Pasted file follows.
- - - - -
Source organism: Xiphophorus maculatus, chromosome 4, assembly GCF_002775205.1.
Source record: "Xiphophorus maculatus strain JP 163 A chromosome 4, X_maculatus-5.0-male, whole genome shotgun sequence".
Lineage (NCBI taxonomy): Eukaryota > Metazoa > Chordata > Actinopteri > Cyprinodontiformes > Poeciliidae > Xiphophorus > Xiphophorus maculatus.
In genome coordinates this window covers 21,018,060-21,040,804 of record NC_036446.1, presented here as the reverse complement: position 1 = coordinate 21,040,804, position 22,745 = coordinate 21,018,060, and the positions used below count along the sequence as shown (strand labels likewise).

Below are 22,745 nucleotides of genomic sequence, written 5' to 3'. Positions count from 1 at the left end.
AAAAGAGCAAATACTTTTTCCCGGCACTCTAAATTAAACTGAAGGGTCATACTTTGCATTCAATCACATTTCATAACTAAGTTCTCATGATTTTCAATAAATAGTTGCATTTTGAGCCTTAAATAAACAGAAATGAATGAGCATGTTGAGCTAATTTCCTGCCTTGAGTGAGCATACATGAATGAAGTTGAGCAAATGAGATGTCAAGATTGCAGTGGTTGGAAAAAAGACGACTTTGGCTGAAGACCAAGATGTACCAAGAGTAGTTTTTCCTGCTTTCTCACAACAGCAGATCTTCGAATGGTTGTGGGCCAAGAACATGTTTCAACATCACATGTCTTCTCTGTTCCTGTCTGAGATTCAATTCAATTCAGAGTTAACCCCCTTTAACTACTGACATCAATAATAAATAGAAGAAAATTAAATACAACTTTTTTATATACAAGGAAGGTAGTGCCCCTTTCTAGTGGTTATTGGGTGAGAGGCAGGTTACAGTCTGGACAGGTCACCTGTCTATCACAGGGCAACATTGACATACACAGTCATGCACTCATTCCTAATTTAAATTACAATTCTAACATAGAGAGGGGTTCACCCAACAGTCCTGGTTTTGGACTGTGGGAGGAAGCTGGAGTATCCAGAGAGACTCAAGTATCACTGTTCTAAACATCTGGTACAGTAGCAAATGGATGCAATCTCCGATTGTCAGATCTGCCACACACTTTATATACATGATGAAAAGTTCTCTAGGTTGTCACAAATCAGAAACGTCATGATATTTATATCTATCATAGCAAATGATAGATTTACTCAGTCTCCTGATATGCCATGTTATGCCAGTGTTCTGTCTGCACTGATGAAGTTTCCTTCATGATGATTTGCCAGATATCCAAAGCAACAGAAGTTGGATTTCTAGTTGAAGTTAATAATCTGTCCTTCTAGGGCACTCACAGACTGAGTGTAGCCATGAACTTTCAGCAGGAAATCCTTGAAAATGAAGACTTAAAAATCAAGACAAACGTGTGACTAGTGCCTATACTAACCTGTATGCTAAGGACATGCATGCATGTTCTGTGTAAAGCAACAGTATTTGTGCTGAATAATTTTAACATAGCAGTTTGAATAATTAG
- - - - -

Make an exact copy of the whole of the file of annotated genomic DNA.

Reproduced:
Source organism: Xiphophorus maculatus, chromosome 4, assembly GCF_002775205.1.
Source record: "Xiphophorus maculatus strain JP 163 A chromosome 4, X_maculatus-5.0-male, whole genome shotgun sequence".
Lineage (NCBI taxonomy): Eukaryota > Metazoa > Chordata > Actinopteri > Cyprinodontiformes > Poeciliidae > Xiphophorus > Xiphophorus maculatus.
In genome coordinates this window covers 21,018,060-21,040,804 of record NC_036446.1, presented here as the reverse complement: position 1 = coordinate 21,040,804, position 22,745 = coordinate 21,018,060, and the positions used below count along the sequence as shown (strand labels likewise).

Below are 22,745 nucleotides of genomic sequence, written 5' to 3'. Positions count from 1 at the left end.
AAAAGAGCAAATACTTTTTCCCGGCACTCTAAATTAAACTGAAGGGTCATACTTTGCATTCAATCACATTTCATAACTAAGTTCTCATGATTTTCAATAAATAGTTGCATTTTGAGCCTTAAATAAACAGAAATGAATGAGCATGTTGAGCTAATTTCCTGCCTTGAGTGAGCATACATGAATGAAGTTGAGCAAATGAGATGTCAAGATTGCAGTGGTTGGAAAAAAGACGACTTTGGCTGAAGACCAAGATGTACCAAGAGTAGTTTTTCCTGCTTTCTCACAACAGCAGATCTTCGAATGGTTGTGGGCCAAGAACATGTTTCAACATCACATGTCTTCTCTGTTCCTGTCTGAGATTCAATTCAATTCAGAGTTAACCCCCTTTAACTACTGACATCAATAATAAATAGAAGAAAATTAAATACAACTTTTTTATATACAAGGAAGGTAGTGCCCCTTTCTAGTGGTTATTGGGTGAGAGGCAGGTTACAGTCTGGACAGGTCACCTGTCTATCACAGGGCAACATTGACATACACAGTCATGCACTCATTCCTAATTTAAATTACAATTCTAACATAGAGAGGGGTTCACCCAACAGTCCTGGTTTTGGACTGTGGGAGGAAGCTGGAGTATCCAGAGAGACTCAAGTATCACTGTTCTAAACATCTGGTACAGTAGCAAATGGATGCAATCTCCGATTGTCAGATCTGCCACACACTTTATATACATGATGAAAAGTTCTCTAGGTTGTCACAAATCAGAAACGTCATGATATTTATATCTATCATAGCAAATGATAGATTTACTCAGTCTCCTGATATGCCATGTTATGCCAGTGTTCTGTCTGCACTGATGAAGTTTCCTTCATGATGATTTGCCAGATATCCAAAGCAACAGAAGTTGGATTTCTAGTTGAAGTTAATAATCTGTCCTTCTAGGGCACTCACAGACTGAGTGTAGCCATGAACTTTCAGCAGGAAATCCTTGAAAATGAAGACTTAAAAATCAAGACAAACGTGTGACTAGTGCCTATACTAACCTGTATGCTAAGGACATGCATGCATGTTCTGTGTAAAGCAACAGTATTTGTGCTGAATAATTTTAACATAGCAGTTTGAATAATTAG